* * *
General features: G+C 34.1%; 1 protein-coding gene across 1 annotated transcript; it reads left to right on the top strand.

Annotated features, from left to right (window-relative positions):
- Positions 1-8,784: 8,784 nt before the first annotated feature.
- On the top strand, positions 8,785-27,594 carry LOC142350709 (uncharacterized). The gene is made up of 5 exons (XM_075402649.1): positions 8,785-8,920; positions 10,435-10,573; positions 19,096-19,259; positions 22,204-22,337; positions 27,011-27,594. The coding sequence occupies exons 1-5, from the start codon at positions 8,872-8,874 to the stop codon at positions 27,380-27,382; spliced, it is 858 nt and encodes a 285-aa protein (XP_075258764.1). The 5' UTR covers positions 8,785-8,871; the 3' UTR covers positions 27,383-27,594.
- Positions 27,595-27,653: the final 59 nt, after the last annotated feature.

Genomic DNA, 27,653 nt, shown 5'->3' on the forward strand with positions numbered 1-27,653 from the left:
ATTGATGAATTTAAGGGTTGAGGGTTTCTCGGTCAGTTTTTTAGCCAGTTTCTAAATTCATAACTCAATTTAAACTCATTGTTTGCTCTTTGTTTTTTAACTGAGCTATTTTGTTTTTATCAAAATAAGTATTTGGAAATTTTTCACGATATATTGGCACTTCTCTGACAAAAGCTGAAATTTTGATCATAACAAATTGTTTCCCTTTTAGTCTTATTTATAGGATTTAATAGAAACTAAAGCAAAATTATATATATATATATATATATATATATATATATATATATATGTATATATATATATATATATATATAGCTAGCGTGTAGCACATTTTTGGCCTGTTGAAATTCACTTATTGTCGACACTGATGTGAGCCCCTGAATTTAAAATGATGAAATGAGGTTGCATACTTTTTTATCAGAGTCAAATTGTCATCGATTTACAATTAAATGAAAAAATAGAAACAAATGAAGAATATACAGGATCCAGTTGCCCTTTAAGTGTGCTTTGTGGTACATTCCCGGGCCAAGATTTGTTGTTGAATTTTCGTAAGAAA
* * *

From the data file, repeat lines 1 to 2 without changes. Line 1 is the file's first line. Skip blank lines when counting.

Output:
General features: G+C 34.1%; 1 protein-coding gene across 1 annotated transcript; it reads left to right on the top strand.

Annotated features, from left to right (window-relative positions):